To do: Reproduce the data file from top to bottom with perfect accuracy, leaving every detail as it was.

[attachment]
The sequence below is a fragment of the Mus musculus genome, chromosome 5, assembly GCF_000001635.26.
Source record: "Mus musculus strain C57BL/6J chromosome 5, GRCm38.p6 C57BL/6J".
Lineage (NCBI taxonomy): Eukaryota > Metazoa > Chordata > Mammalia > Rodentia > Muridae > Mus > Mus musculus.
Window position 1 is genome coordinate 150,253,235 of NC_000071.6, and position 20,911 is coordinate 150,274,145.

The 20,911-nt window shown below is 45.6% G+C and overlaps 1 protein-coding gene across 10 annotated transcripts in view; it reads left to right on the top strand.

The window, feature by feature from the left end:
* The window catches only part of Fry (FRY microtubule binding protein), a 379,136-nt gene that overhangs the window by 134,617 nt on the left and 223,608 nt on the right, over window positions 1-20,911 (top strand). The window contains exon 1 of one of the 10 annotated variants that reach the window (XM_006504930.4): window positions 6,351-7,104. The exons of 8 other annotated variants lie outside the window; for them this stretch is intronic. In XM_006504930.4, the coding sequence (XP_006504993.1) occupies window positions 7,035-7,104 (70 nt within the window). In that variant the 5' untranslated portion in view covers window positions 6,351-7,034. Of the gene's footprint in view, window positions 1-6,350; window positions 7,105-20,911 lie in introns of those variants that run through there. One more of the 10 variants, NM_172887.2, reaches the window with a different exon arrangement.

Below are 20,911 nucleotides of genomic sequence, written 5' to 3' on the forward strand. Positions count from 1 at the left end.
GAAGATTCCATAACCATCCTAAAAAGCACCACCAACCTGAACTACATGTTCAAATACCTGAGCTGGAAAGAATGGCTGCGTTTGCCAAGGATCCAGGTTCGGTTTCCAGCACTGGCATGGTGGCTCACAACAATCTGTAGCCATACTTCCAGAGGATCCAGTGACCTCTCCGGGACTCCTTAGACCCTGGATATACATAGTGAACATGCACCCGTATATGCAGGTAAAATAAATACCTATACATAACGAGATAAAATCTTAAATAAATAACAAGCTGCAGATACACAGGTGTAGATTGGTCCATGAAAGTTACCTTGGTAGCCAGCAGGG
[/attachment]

The sequence below is a fragment of the Mus musculus genome, chromosome 5, assembly GCF_000001635.26.
Source record: "Mus musculus strain C57BL/6J chromosome 5, GRCm38.p6 C57BL/6J".
Lineage (NCBI taxonomy): Eukaryota > Metazoa > Chordata > Mammalia > Rodentia > Muridae > Mus > Mus musculus.
Window position 1 is genome coordinate 150,253,235 of NC_000071.6, and position 20,911 is coordinate 150,274,145.

The 20,911-nt window shown below is 45.6% G+C and overlaps 1 protein-coding gene across 10 annotated transcripts in view; it reads left to right on the top strand.

The window, feature by feature from the left end:
* The window catches only part of Fry (FRY microtubule binding protein), a 379,136-nt gene that overhangs the window by 134,617 nt on the left and 223,608 nt on the right, over window positions 1-20,911 (top strand). The window contains exon 1 of one of the 10 annotated variants that reach the window (XM_006504930.4): window positions 6,351-7,104. The exons of 8 other annotated variants lie outside the window; for them this stretch is intronic. In XM_006504930.4, the coding sequence (XP_006504993.1) occupies window positions 7,035-7,104 (70 nt within the window). In that variant the 5' untranslated portion in view covers window positions 6,351-7,034. Of the gene's footprint in view, window positions 1-6,350; window positions 7,105-20,911 lie in introns of those variants that run through there. One more of the 10 variants, NM_172887.2, reaches the window with a different exon arrangement.

Below are 20,911 nucleotides of genomic sequence, written 5' to 3' on the forward strand. Positions count from 1 at the left end.
GAAGATTCCATAACCATCCTAAAAAGCACCACCAACCTGAACTACATGTTCAAATACCTGAGCTGGAAAGAATGGCTGCGTTTGCCAAGGATCCAGGTTCGGTTTCCAGCACTGGCATGGTGGCTCACAACAATCTGTAGCCATACTTCCAGAGGATCCAGTGACCTCTCCGGGACTCCTTAGACCCTGGATATACATAGTGAACATGCACCCGTATATGCAGGTAAAATAAATACCTATACATAACGAGATAAAATCTTAAATAAATAACAAGCTGCAGATACACAGGTGTAGATTGGTCCATGAAAGTTACCTTGGTAGCCAGCAGGG